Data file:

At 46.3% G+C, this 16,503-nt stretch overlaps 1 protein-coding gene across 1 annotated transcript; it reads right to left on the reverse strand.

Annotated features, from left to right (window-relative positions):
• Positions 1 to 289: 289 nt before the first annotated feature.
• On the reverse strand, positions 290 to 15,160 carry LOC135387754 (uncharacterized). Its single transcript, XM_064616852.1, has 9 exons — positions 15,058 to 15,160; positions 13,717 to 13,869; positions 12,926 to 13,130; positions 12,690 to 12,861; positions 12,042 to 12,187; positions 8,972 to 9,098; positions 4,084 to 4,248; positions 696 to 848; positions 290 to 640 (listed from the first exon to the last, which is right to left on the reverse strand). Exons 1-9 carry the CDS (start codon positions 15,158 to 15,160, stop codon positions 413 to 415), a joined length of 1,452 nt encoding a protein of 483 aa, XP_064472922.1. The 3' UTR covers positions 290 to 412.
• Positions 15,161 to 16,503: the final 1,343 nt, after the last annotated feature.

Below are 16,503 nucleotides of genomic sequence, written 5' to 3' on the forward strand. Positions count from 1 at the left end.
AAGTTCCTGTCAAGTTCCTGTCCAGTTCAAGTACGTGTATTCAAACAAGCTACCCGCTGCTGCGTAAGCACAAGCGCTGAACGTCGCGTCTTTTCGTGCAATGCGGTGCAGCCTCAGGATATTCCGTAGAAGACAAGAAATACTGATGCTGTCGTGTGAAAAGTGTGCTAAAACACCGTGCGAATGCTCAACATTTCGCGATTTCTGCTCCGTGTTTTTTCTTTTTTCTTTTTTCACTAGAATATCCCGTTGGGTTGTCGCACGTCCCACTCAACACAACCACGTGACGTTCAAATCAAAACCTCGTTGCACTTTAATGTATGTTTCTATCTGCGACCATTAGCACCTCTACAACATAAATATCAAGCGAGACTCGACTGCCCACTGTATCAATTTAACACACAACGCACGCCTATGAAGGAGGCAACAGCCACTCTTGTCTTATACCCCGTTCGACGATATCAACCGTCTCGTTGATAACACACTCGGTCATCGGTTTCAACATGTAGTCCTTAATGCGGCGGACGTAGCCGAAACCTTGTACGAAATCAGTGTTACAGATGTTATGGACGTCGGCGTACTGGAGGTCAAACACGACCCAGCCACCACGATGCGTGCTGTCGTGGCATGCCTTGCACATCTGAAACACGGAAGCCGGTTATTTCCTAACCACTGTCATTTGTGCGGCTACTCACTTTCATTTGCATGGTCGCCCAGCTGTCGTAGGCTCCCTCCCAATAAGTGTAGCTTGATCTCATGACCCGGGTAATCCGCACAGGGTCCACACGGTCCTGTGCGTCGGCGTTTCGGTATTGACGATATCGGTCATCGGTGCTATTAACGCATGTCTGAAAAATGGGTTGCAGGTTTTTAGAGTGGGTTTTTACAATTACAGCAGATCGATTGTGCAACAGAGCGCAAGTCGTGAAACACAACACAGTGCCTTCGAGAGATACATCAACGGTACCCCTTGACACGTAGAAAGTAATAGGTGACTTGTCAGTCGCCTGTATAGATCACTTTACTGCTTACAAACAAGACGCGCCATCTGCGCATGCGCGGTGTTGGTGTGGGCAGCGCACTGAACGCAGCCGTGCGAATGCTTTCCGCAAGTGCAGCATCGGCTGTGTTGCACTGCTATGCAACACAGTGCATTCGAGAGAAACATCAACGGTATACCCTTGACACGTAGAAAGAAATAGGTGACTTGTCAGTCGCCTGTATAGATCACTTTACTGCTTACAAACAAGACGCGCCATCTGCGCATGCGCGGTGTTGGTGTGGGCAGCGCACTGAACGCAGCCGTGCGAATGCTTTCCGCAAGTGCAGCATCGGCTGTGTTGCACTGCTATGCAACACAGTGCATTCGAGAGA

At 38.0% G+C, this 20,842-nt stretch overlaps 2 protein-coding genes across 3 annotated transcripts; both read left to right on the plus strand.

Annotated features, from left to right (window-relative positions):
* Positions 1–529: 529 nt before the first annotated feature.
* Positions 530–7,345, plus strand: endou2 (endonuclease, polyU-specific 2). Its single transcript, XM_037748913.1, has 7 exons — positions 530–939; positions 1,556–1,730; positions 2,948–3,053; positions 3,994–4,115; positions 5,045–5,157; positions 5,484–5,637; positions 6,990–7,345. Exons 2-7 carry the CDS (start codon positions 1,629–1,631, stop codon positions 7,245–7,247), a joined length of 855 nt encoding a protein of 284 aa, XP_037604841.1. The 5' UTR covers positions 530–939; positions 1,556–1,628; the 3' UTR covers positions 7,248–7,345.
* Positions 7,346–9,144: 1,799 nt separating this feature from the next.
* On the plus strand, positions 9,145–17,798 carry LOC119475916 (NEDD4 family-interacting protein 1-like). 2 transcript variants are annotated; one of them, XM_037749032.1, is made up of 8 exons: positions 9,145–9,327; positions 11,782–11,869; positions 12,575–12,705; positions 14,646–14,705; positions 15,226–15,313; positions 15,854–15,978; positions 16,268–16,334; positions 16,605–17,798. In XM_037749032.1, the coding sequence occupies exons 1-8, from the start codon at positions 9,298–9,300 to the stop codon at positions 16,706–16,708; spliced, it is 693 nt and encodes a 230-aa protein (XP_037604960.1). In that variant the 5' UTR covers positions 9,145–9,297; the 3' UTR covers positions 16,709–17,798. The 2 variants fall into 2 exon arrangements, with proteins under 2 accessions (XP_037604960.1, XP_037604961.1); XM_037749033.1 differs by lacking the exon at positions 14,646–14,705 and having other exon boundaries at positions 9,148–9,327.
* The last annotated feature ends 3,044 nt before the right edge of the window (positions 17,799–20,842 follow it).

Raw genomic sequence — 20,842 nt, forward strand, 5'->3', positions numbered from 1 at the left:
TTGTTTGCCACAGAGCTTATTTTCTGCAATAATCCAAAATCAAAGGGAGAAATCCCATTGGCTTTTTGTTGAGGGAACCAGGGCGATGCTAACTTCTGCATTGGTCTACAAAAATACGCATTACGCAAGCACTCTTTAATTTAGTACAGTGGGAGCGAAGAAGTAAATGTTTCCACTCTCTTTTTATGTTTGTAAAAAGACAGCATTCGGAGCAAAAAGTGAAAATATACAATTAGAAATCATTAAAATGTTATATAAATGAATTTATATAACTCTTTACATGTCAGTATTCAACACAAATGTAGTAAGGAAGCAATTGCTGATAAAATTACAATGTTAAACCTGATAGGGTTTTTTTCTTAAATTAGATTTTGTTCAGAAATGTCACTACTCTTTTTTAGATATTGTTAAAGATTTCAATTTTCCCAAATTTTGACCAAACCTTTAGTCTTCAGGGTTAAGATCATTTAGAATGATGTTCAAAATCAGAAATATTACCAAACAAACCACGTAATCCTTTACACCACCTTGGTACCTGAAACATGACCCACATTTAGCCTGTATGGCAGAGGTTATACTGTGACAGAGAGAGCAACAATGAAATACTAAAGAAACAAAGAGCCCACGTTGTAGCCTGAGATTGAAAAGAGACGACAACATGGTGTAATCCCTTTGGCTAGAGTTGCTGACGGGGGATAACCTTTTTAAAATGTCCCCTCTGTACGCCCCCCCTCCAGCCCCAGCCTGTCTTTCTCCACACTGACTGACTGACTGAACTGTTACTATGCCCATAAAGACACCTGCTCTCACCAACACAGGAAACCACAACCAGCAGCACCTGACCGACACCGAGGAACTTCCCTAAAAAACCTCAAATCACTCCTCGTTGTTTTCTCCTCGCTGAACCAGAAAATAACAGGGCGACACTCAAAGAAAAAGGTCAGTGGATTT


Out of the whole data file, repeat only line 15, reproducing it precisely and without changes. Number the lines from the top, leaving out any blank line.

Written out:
Raw genomic sequence — 20,842 nt, forward strand, 5'->3', positions numbered from 1 at the left: